The cook-off saw a wide range of chili connoisseurs in attendance, and with them a diverse sampling from the world of chili. From time-honored family recipes to experimental stews dreamed up on the fly, everyone in attendance had a chance to sample the spectrum of unique chilies.
“I don’t measure anything, I just put things in until it tastes good,” said Ray Whitehead, who took home first prize at the contest along with his son, Matt. The “Whitehead Chuckwagon” had three different chilies available for tasting and Ray, a 40-year veteran in the chili trenches, came out on top, winning a two-night stay at the cabins on Roan Mountain.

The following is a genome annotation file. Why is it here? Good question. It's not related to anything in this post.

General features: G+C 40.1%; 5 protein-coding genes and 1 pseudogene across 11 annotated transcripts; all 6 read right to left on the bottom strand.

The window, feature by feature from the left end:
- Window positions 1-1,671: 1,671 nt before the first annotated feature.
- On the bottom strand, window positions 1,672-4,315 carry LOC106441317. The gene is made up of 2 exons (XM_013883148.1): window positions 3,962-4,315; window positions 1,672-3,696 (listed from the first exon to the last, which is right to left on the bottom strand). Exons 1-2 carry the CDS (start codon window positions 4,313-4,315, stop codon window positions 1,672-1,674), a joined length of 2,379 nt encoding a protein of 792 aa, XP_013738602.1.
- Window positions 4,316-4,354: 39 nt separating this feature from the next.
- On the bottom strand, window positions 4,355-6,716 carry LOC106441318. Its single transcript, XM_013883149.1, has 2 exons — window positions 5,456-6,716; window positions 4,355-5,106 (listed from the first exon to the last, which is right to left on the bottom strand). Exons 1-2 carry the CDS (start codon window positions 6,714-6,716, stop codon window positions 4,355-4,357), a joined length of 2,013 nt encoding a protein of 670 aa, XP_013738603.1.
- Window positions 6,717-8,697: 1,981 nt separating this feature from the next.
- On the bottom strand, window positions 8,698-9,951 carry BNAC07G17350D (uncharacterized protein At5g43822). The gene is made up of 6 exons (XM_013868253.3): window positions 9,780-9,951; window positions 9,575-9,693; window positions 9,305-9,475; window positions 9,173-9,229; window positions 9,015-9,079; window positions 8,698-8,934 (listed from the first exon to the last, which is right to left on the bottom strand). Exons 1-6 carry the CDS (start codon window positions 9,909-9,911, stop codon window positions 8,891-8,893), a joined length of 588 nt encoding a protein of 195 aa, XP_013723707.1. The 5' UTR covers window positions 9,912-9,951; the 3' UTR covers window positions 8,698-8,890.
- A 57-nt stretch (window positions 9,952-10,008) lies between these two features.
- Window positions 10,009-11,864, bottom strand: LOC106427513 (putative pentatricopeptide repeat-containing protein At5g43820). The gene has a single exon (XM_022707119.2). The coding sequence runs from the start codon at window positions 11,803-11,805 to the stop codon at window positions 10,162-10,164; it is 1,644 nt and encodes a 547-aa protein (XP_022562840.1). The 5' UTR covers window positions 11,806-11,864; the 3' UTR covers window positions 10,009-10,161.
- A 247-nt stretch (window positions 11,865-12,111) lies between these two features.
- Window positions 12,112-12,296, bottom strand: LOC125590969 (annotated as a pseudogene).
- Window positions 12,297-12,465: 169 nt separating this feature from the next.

The judges, all park employees, closely scrutinized the offerings from each contestant, individually ranking them on a scale from “no way” all the way through “purty good” to “that’s good stuff.”
There were plenty of chilies to choose from, as well, ranging from Unicoi’s Heather Mann, who used venison in an otherwise traditional-style chili, all the way to Bristol, Va., native Dick Fleming’s white chili, which featured turkey, potatoes and enough of a kick to hold its own among the stiff competition.